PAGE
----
The start was a gun start. This I didn´t know. Not a big deal because of what was to happen next, but targeting my sub 2 hr (which would only be possible by seconds, a minute or two on a good day), I would´ve started closer to the front.
I had done a 1km warmup, the first warmup pre a half-marathon for me, but it got me loose and ready to go. And off we went. There were 3 races in parallel. A 7km, 14km, 21km. So it was very busy at first, with people running on the paths to make progress. However, as it was 3 loops of 7km, the course started to thin out on the 2nd loop (where we had lost the 7km racers), and was very quiet on the 3rd loop (now only the half marathoners). While it was loops, it wasn´t a course where you felt you were being lapped by fellow mitja runners. There were no parts where you were facing runners going in the opposite direction, and only the leading men (circa 10) passed me during the 2nd loop as they were on their final loop home. This was a part of the race I really appreciated!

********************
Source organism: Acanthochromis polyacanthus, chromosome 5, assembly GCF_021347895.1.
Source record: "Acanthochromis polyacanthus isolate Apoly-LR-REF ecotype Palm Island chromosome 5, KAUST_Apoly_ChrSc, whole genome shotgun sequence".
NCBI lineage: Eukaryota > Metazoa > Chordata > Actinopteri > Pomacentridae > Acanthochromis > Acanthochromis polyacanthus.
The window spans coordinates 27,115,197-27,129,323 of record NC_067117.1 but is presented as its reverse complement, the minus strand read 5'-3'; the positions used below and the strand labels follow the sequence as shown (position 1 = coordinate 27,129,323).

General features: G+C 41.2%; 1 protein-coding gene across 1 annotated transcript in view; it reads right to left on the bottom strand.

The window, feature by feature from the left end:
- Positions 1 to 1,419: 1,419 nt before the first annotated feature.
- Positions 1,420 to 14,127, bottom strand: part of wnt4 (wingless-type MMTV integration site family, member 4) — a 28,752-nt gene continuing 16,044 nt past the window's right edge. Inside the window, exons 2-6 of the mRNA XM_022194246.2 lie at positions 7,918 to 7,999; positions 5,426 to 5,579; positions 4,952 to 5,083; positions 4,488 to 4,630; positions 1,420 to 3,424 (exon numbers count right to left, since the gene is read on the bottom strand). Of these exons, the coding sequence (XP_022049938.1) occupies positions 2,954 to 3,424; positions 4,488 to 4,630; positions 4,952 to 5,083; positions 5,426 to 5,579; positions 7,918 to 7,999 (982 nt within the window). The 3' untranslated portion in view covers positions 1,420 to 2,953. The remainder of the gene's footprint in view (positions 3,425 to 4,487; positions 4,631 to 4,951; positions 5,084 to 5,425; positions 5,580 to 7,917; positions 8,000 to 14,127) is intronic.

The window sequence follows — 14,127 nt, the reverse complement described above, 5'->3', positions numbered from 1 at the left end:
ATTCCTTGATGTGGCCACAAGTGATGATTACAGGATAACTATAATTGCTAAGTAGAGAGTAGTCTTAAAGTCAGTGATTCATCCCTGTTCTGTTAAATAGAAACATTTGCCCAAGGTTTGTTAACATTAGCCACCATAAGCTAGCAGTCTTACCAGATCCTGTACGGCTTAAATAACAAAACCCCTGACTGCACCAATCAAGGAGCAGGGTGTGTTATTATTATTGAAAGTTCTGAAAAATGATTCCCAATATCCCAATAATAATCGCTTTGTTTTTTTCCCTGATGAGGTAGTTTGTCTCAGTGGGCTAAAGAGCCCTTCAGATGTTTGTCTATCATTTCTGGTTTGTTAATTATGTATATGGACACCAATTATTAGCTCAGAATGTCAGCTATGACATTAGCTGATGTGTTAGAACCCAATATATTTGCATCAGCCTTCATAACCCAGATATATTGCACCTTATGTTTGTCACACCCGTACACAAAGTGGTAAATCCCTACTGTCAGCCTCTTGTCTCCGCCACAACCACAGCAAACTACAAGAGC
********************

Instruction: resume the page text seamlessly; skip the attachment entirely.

Back to the course itself: The start was uphill, then followed by some downhills and uphills. But then a slow steady climb from 2km-4.5km came into view. This wasn´t significant elevation, but it was unexpected. Was that runners I could see far ahead on top of the hill? Where were they turning? Were they turning?🤞 How long could this uphill be? 🤦♀️
I checked my stats. My heart rate was running too high! I was supposed to be in Zone 2 for the first 14km of the race, and I was clearly hitting Z3 immediately from the uphills. I made good time in the first 7km, but it was 3 loops - so we had those hills 3 times. No two races are the same, and personal bests are usually made on straightforward courses. So I settled in and just decided to enjoy the race, trying to make up time lost on the uphill on the downhill.